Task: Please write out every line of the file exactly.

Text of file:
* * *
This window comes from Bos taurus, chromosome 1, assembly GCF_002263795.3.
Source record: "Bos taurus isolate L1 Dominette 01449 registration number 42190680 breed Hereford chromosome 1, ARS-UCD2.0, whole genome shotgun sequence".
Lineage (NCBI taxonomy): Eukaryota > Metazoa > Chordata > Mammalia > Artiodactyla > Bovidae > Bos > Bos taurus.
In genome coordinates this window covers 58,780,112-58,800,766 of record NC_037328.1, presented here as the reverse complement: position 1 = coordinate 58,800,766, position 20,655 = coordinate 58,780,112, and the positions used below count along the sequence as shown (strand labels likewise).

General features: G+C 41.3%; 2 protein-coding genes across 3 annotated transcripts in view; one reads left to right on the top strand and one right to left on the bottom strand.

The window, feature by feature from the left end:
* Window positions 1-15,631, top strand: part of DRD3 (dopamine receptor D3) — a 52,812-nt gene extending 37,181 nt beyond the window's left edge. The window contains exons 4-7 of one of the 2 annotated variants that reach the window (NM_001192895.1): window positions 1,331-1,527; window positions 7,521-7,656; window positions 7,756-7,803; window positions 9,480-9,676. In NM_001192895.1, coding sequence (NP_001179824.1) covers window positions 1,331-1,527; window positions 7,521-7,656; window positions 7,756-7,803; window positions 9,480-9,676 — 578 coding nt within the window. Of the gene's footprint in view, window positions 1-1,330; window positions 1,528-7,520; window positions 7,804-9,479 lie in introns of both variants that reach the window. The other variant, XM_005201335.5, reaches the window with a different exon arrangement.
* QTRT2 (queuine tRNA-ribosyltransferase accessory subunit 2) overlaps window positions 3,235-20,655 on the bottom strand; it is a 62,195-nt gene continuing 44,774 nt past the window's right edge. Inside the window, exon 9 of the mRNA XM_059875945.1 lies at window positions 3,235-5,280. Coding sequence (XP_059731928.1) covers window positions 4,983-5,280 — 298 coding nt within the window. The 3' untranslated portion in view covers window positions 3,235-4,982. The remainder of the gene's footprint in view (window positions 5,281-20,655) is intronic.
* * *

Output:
This window comes from Bos taurus, chromosome 1, assembly GCF_002263795.3.
Source record: "Bos taurus isolate L1 Dominette 01449 registration number 42190680 breed Hereford chromosome 1, ARS-UCD2.0, whole genome shotgun sequence".
Lineage (NCBI taxonomy): Eukaryota > Metazoa > Chordata > Mammalia > Artiodactyla > Bovidae > Bos > Bos taurus.
In genome coordinates this window covers 58,780,112-58,800,766 of record NC_037328.1, presented here as the reverse complement: position 1 = coordinate 58,800,766, position 20,655 = coordinate 58,780,112, and the positions used below count along the sequence as shown (strand labels likewise).

General features: G+C 41.3%; 2 protein-coding genes across 3 annotated transcripts in view; one reads left to right on the top strand and one right to left on the bottom strand.

The window, feature by feature from the left end:
* Window positions 1-15,631, top strand: part of DRD3 (dopamine receptor D3) — a 52,812-nt gene extending 37,181 nt beyond the window's left edge. The window contains exons 4-7 of one of the 2 annotated variants that reach the window (NM_001192895.1): window positions 1,331-1,527; window positions 7,521-7,656; window positions 7,756-7,803; window positions 9,480-9,676. In NM_001192895.1, coding sequence (NP_001179824.1) covers window positions 1,331-1,527; window positions 7,521-7,656; window positions 7,756-7,803; window positions 9,480-9,676 — 578 coding nt within the window. Of the gene's footprint in view, window positions 1-1,330; window positions 1,528-7,520; window positions 7,804-9,479 lie in introns of both variants that reach the window. The other variant, XM_005201335.5, reaches the window with a different exon arrangement.
* QTRT2 (queuine tRNA-ribosyltransferase accessory subunit 2) overlaps window positions 3,235-20,655 on the bottom strand; it is a 62,195-nt gene continuing 44,774 nt past the window's right edge. Inside the window, exon 9 of the mRNA XM_059875945.1 lies at window positions 3,235-5,280. Coding sequence (XP_059731928.1) covers window positions 4,983-5,280 — 298 coding nt within the window. The 3' untranslated portion in view covers window positions 3,235-4,982. The remainder of the gene's footprint in view (window positions 5,281-20,655) is intronic.